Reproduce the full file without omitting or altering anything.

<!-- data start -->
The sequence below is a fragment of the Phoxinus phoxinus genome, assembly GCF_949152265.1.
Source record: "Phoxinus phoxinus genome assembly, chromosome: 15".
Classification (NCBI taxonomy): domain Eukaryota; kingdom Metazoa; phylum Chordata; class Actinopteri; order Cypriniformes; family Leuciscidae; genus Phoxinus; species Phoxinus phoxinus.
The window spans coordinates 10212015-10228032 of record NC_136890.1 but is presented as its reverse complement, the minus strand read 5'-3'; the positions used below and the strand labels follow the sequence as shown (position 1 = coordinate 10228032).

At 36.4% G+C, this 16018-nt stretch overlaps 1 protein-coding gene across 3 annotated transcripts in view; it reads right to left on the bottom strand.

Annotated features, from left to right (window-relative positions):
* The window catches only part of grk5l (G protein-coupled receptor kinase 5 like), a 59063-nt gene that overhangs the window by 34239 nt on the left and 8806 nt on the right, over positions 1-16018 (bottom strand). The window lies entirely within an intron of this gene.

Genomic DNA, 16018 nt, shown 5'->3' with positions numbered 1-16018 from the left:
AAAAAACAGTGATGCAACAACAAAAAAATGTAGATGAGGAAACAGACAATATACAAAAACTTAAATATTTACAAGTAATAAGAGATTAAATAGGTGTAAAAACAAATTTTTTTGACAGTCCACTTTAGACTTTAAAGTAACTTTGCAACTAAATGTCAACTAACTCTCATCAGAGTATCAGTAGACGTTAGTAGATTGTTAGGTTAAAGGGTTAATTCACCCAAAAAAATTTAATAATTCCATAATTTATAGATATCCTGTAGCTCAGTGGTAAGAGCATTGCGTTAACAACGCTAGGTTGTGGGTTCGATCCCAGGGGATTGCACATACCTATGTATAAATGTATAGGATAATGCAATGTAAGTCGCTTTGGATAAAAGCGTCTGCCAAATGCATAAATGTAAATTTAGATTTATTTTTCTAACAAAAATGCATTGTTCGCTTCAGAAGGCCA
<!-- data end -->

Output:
The sequence below is a fragment of the Phoxinus phoxinus genome, assembly GCF_949152265.1.
Source record: "Phoxinus phoxinus genome assembly, chromosome: 15".
Classification (NCBI taxonomy): domain Eukaryota; kingdom Metazoa; phylum Chordata; class Actinopteri; order Cypriniformes; family Leuciscidae; genus Phoxinus; species Phoxinus phoxinus.
The window spans coordinates 10212015-10228032 of record NC_136890.1 but is presented as its reverse complement, the minus strand read 5'-3'; the positions used below and the strand labels follow the sequence as shown (position 1 = coordinate 10228032).

At 36.4% G+C, this 16018-nt stretch overlaps 1 protein-coding gene across 3 annotated transcripts in view; it reads right to left on the bottom strand.

Annotated features, from left to right (window-relative positions):
* The window catches only part of grk5l (G protein-coupled receptor kinase 5 like), a 59063-nt gene that overhangs the window by 34239 nt on the left and 8806 nt on the right, over positions 1-16018 (bottom strand). The window lies entirely within an intron of this gene.

Genomic DNA, 16018 nt, shown 5'->3' with positions numbered 1-16018 from the left:
AAAAAACAGTGATGCAACAACAAAAAAATGTAGATGAGGAAACAGACAATATACAAAAACTTAAATATTTACAAGTAATAAGAGATTAAATAGGTGTAAAAACAAATTTTTTTGACAGTCCACTTTAGACTTTAAAGTAACTTTGCAACTAAATGTCAACTAACTCTCATCAGAGTATCAGTAGACGTTAGTAGATTGTTAGGTTAAAGGGTTAATTCACCCAAAAAAATTTAATAATTCCATAATTTATAGATATCCTGTAGCTCAGTGGTAAGAGCATTGCGTTAACAACGCTAGGTTGTGGGTTCGATCCCAGGGGATTGCACATACCTATGTATAAATGTATAGGATAATGCAATGTAAGTCGCTTTGGATAAAAGCGTCTGCCAAATGCATAAATGTAAATTTAGATTTATTTTTCTAACAAAAATGCATTGTTCGCTTCAGAAGGCCA